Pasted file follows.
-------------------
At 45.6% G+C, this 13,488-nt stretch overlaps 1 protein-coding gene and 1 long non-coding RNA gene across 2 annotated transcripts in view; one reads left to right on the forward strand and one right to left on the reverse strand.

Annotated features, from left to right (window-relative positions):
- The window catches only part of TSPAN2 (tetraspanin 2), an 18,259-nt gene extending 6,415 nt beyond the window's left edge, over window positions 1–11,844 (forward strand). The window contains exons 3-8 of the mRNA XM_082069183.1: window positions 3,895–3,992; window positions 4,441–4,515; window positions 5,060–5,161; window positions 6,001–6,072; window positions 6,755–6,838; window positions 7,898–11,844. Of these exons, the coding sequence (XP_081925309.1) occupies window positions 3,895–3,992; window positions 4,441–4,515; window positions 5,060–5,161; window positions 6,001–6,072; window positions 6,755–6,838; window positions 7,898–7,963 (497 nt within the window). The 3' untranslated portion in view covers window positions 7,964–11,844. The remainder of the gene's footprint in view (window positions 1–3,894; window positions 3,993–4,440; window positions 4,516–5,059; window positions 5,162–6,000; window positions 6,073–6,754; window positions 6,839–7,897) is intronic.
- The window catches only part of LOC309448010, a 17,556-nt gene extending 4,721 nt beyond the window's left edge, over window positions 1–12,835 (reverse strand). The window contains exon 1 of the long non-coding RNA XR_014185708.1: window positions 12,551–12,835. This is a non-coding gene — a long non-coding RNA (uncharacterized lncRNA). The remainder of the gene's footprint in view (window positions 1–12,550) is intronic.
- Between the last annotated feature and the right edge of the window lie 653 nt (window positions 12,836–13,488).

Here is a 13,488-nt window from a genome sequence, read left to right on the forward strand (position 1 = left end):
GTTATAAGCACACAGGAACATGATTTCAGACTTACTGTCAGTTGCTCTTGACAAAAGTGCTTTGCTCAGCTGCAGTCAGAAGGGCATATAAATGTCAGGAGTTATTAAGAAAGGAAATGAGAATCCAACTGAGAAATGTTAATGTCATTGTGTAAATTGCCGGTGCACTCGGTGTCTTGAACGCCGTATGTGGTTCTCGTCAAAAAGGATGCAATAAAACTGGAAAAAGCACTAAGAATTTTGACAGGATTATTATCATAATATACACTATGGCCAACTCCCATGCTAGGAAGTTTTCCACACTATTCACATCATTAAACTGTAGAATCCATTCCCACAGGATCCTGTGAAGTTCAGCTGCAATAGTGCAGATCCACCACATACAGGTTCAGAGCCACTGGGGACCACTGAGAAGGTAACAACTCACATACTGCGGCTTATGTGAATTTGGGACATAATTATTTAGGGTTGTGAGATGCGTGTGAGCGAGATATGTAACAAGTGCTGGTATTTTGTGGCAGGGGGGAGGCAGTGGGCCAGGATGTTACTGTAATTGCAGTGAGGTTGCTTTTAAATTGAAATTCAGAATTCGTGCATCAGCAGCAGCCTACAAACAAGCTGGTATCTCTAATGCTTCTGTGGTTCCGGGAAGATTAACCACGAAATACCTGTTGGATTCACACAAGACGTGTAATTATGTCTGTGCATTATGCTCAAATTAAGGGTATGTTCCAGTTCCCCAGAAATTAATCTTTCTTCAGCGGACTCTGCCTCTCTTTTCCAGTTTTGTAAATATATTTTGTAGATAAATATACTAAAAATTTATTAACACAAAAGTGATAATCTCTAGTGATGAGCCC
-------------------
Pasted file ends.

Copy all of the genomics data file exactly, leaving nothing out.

At 45.6% G+C, this 13,488-nt stretch overlaps 1 protein-coding gene and 1 long non-coding RNA gene across 2 annotated transcripts in view; one reads left to right on the forward strand and one right to left on the reverse strand.

Annotated features, from left to right (window-relative positions):
- The window catches only part of TSPAN2 (tetraspanin 2), an 18,259-nt gene extending 6,415 nt beyond the window's left edge, over window positions 1–11,844 (forward strand). The window contains exons 3-8 of the mRNA XM_082069183.1: window positions 3,895–3,992; window positions 4,441–4,515; window positions 5,060–5,161; window positions 6,001–6,072; window positions 6,755–6,838; window positions 7,898–11,844. Of these exons, the coding sequence (XP_081925309.1) occupies window positions 3,895–3,992; window positions 4,441–4,515; window positions 5,060–5,161; window positions 6,001–6,072; window positions 6,755–6,838; window positions 7,898–7,963 (497 nt within the window). The 3' untranslated portion in view covers window positions 7,964–11,844. The remainder of the gene's footprint in view (window positions 1–3,894; window positions 3,993–4,440; window positions 4,516–5,059; window positions 5,162–6,000; window positions 6,073–6,754; window positions 6,839–7,897) is intronic.
- The window catches only part of LOC309448010, a 17,556-nt gene extending 4,721 nt beyond the window's left edge, over window positions 1–12,835 (reverse strand). The window contains exon 1 of the long non-coding RNA XR_014185708.1: window positions 12,551–12,835. This is a non-coding gene — a long non-coding RNA (uncharacterized lncRNA). The remainder of the gene's footprint in view (window positions 1–12,550) is intronic.
- Between the last annotated feature and the right edge of the window lie 653 nt (window positions 12,836–13,488).

Here is a 13,488-nt window from a genome sequence, read left to right on the forward strand (position 1 = left end):
GTTATAAGCACACAGGAACATGATTTCAGACTTACTGTCAGTTGCTCTTGACAAAAGTGCTTTGCTCAGCTGCAGTCAGAAGGGCATATAAATGTCAGGAGTTATTAAGAAAGGAAATGAGAATCCAACTGAGAAATGTTAATGTCATTGTGTAAATTGCCGGTGCACTCGGTGTCTTGAACGCCGTATGTGGTTCTCGTCAAAAAGGATGCAATAAAACTGGAAAAAGCACTAAGAATTTTGACAGGATTATTATCATAATATACACTATGGCCAACTCCCATGCTAGGAAGTTTTCCACACTATTCACATCATTAAACTGTAGAATCCATTCCCACAGGATCCTGTGAAGTTCAGCTGCAATAGTGCAGATCCACCACATACAGGTTCAGAGCCACTGGGGACCACTGAGAAGGTAACAACTCACATACTGCGGCTTATGTGAATTTGGGACATAATTATTTAGGGTTGTGAGATGCGTGTGAGCGAGATATGTAACAAGTGCTGGTATTTTGTGGCAGGGGGGAGGCAGTGGGCCAGGATGTTACTGTAATTGCAGTGAGGTTGCTTTTAAATTGAAATTCAGAATTCGTGCATCAGCAGCAGCCTACAAACAAGCTGGTATCTCTAATGCTTCTGTGGTTCCGGGAAGATTAACCACGAAATACCTGTTGGATTCACACAAGACGTGTAATTATGTCTGTGCATTATGCTCAAATTAAGGGTATGTTCCAGTTCCCCAGAAATTAATCTTTCTTCAGCGGACTCTGCCTCTCTTTTCCAGTTTTGTAAATATATTTTGTAGATAAATATACTAAAAATTTATTAACACAAAAGTGATAATCTCTAGTGATGAGCCC